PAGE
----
an excerpt from the Power Over PCOS book...


What is PCOS?

Polycystic ovary syndrome, or PCOS, is a hormonal and metabolic disorder affecting women. It is so named because of the multiple cyst like structures in the ovaries of many women with the condition.


These cysts are actually follicles, fluid filled structures that don’t fully mature in the ovaries because of a lack of ovulation. Despite the name, not all women with PCOS have polycystic ovaries, although most do. The cysts are just one of the many manifestations that can occur in PCOS.


PCOS disrupts normal hormonal balance, and normal blood sugar regulation. It can result in weight gain and fertility problems, menstrual problems, and also skin and hair problems.


It is associated with impaired glucose tolerance, or insulin resistance, and often involves high androgen levels in the blood.


PCOS affects a woman’s appearance, metabolism, and femininity, and can result not only in physical symptoms, but many psychological issues such as anxiety, depression, relationship problems, and eating disorders. Many women say they feel like ‘half a woman’, or that they ‘hate looking in the mirror’, and consequently, many women with PCOS have quite low self esteem. Many also feel that their body is letting them down.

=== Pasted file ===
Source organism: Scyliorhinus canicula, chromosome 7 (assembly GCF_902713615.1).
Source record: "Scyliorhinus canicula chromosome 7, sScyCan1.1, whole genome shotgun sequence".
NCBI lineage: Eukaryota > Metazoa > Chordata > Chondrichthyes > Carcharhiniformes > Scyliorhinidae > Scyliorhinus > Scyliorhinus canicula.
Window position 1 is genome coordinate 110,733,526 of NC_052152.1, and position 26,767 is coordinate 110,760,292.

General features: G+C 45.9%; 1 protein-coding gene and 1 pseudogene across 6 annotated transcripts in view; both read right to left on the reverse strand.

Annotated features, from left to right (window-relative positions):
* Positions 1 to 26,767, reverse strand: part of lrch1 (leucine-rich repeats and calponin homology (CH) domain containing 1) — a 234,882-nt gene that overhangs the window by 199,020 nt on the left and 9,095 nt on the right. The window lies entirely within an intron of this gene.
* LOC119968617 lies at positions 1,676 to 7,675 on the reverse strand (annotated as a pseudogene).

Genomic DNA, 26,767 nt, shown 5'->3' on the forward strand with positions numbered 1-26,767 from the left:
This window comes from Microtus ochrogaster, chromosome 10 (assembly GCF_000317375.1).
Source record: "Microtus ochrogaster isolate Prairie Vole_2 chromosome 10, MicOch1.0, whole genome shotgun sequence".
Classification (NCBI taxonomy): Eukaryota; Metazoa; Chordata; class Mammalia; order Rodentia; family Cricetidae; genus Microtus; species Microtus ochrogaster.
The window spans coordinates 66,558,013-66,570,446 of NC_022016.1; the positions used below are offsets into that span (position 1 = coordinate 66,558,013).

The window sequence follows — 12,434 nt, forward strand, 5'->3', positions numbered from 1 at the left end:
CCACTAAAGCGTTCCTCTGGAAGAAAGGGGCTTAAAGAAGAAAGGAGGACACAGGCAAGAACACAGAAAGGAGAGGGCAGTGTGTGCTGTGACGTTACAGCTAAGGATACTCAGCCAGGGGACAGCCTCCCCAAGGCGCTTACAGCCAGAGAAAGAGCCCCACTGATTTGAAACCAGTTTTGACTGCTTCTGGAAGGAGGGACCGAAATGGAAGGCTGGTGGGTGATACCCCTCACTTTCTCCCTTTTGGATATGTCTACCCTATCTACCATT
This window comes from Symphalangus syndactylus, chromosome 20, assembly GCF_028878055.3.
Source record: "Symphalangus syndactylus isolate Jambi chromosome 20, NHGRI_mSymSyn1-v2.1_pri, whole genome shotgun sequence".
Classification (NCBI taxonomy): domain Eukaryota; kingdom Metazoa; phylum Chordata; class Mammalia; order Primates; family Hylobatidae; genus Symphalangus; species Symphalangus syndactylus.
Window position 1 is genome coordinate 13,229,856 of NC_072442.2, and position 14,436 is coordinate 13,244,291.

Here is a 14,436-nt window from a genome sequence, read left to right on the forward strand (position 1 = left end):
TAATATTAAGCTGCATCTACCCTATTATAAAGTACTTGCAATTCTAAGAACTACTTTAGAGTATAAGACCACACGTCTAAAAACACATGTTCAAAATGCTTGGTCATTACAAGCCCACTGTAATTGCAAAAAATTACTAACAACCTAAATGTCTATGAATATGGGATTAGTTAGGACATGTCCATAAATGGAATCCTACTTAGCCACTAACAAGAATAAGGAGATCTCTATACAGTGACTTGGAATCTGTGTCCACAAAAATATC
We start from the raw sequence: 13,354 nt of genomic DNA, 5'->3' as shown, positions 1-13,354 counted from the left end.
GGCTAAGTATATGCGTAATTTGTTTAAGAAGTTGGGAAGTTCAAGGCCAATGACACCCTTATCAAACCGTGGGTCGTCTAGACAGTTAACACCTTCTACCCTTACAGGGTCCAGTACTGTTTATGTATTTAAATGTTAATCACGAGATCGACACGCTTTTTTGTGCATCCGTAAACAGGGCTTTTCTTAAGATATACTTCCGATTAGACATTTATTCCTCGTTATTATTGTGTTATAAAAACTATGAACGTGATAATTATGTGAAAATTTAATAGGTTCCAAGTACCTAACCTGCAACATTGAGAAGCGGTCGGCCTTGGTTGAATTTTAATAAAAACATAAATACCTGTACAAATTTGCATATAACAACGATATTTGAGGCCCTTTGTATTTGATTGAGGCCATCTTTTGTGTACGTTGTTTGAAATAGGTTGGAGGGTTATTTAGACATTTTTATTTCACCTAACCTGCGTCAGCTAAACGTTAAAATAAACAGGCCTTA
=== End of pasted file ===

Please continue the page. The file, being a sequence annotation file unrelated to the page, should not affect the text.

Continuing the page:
Effectively managing PCOS is important for both the physical health of the woman, and her psychological wellbeing.



What are the symptoms?


PCOS can manifest a variety of symptoms, and it is important to mention that the syndrome varies greatly between different women. You do not need to have all of the following symptoms to have PCOS. For example, many women with PCOS are overweight, but some are of normal weight or even slightly underweight.


PCOS symptoms:


·         Weight gain, especially around the abdomen

·         Difficulty losing weight

·         Scalp hair loss

·         Hirsutism - Excess male pattern hair growth. E.g.: facial hair, excess body hair

·         Acne on the face or body, especially around the jaw line

·         Irregular menstrual cycles (oligomenorrhea)

·         Absent periods

·         Lack of ovulation, trouble conceiving

·         Skin tags – small growths of skin, often found in the armpits or skin folds

·         Acanthosis nigricans – darkened patches of skin around skin folds

·         Multiple cystic follicles in the ovary

·         Sweet cravings or excess hunger

·         Sleepiness after meals

·         Mood swings, anxiety, depression

·         Recurrent miscarriages